This post is the second part of a series of posts based on some of the RadFem Reboot 2012 presentation talk that I gave in Oregon recently on the patriarchal takeover of women’s sexuality.
Warning: This post contains some graphic depictions of pornified lesbian culture. I believe it is important to know what some lesbians are watching, making, writing & reading ‘for fun’ these days. The examples taken from lesbian media are not ‘isolated cases.’ Many lesbians I spoke to actually say that they ‘love’ websites like Autostraddle or magazines such as Diva UK. These things are part of mainstream lesbian culture today.
As pointed out at the end of the first part (on lesbian BDSM fanfiction, a cultural phenomenon within lesbian culture), the fandoms of Xena, Buffy, Stargate SG-1, Rizzoli & Isles (or whatever show lesbians want to read BDSM fan fiction from) are not the only lesbian cultures that have been affected by patriarchy. No, unfortunately, there are many more aspects of contemporary lesbian culture that have been poisoned by patriarchal ideology and male-centred sexuality too.
So let me take you through contemporary lesbian culture now.
Guest re-post by Maggie H.
This post is the first part of a series of posts based on some of the RadFem Reboot 2012 presentation talk that I gave in Oregon recently on the patriarchal takeover of women’s sexuality.
Warning: This post contains some descriptions of what happens in written pornography. Skip those parts if you feel queasy; read them if you really want to know what some lesbians are writing & reading ‘for fun’ these days.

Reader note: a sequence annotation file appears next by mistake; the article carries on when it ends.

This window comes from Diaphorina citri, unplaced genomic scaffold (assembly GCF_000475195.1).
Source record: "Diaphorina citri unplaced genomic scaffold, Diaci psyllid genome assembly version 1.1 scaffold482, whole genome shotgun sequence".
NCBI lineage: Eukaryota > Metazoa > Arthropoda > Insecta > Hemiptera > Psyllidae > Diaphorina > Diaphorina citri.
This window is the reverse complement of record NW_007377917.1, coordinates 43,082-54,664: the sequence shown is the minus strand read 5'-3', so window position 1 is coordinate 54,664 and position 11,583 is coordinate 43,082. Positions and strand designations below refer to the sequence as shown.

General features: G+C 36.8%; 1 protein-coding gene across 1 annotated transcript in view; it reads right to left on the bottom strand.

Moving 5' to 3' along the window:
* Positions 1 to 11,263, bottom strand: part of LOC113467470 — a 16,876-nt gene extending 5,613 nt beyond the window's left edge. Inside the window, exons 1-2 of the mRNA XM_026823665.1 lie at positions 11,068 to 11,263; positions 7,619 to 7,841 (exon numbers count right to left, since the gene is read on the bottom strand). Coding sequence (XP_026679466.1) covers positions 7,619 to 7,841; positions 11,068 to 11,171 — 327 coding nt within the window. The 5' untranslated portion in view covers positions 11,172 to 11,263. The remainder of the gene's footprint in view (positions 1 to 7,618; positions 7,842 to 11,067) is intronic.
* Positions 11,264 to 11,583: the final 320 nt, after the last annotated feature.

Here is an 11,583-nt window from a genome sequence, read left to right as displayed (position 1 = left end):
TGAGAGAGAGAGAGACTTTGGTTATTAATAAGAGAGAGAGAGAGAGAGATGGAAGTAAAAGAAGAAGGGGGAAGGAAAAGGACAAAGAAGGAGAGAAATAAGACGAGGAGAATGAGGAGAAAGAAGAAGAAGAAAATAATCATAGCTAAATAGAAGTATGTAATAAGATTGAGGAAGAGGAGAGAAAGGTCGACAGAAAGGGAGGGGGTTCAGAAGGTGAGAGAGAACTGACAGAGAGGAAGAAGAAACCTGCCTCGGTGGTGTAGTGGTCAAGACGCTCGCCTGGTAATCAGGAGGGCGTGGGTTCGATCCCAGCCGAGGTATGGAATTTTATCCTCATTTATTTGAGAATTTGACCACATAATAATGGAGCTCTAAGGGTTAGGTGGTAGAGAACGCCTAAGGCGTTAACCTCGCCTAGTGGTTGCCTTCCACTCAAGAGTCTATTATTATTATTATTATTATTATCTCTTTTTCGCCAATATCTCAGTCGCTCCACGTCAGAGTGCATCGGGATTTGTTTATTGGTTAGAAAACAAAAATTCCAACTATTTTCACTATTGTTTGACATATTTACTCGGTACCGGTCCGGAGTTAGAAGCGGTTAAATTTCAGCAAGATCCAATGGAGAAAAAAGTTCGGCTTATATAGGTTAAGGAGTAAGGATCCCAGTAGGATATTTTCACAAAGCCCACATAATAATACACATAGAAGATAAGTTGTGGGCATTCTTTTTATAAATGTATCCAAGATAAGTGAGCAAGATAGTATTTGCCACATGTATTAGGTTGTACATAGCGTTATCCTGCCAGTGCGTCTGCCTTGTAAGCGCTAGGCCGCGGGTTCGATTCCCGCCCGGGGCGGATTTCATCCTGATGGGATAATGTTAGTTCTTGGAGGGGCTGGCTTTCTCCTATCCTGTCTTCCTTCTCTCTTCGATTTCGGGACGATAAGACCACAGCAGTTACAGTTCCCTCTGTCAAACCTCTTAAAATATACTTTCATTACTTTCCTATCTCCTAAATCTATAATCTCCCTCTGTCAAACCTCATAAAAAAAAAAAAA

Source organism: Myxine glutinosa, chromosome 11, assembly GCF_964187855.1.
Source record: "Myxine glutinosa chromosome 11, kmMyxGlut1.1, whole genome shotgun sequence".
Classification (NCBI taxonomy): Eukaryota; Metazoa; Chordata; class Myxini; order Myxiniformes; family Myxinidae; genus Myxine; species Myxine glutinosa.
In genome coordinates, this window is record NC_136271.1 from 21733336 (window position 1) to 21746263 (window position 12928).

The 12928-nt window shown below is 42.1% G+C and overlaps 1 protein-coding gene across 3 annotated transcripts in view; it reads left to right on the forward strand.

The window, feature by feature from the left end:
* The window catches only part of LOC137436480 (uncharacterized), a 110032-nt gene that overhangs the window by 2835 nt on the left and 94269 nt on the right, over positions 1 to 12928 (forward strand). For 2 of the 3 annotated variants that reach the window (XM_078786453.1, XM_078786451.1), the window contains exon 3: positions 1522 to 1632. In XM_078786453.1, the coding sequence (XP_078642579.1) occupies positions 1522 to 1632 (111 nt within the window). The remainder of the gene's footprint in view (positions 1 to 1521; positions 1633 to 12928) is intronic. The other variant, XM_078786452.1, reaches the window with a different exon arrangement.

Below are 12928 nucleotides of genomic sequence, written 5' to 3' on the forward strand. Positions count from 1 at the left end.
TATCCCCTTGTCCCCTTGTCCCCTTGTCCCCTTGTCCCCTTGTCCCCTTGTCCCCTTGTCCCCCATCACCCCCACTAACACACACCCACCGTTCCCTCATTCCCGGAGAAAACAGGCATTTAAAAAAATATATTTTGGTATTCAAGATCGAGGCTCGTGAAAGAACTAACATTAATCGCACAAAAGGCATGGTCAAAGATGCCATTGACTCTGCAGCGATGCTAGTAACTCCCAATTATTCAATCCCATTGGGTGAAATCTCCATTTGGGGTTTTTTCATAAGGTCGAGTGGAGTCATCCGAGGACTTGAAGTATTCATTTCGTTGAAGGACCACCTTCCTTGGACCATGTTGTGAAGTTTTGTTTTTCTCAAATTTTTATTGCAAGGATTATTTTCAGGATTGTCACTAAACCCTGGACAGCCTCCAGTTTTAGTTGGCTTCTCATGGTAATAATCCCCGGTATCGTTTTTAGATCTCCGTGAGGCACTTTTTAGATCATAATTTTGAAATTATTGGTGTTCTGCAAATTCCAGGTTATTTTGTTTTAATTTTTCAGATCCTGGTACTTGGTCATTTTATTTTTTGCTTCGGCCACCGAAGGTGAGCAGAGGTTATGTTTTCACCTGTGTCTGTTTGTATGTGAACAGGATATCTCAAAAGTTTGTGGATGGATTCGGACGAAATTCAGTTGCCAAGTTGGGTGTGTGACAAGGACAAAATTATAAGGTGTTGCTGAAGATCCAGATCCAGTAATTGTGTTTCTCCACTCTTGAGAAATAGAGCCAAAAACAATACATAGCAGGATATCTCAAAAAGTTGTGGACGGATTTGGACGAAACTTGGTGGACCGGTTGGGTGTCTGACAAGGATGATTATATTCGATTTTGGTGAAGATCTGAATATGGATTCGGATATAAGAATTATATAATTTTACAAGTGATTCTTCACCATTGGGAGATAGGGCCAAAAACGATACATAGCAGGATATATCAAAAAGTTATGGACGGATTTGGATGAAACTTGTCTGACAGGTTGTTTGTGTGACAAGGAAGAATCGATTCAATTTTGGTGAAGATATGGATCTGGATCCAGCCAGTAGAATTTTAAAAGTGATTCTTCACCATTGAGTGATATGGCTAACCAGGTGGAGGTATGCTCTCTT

Disclaimers: By writing this post I would like to make very clear that I am not criticising individual women for having particular sorts of fantasy. I am a former BDSMer myself. I am actually being critical of the pornographic works being published online, and of the patriarchal context within which such stories get written and read in the first place. I believe it is important to challenge the everyday political poisoning of our lesbian communities by BDSM culture. If you read or write those kinds of stories, I am not ‘attacking’ you personally; I am just trying to make a point concerning what you read or write.
I feel the need to talk about fan fiction, as it has become an important part of lesbian culture nowadays in some circles. This includes stories based on the characters of Willow & Tara (from Buffy: Vampire Slayer) and Xena & Gabrielle (from Xena: Warrior Princess) –and there are also lesbian fan fiction stories based on the characters of Stargate SG-1, Rizzoli & Isles or other shows lesbians happen to be fans of. Not all lesbian fan fiction stories are bad or misogynistic (some can actually be really good and female-centred), but BDSM sexuality is often glamorised in some popular lesbian fan fiction tales. Those stories are written and read by lesbian fans of those TV shows, everyday women: women like you or me. Any lesbian can become an anonymous fan fiction writer nowadays, and get easily published on the Internet for free via specific fan fiction websites.
- Beyoncé’s video “Run the World (Girls)” premiered the other day, and it is a veritable fun-fem-a-palooza.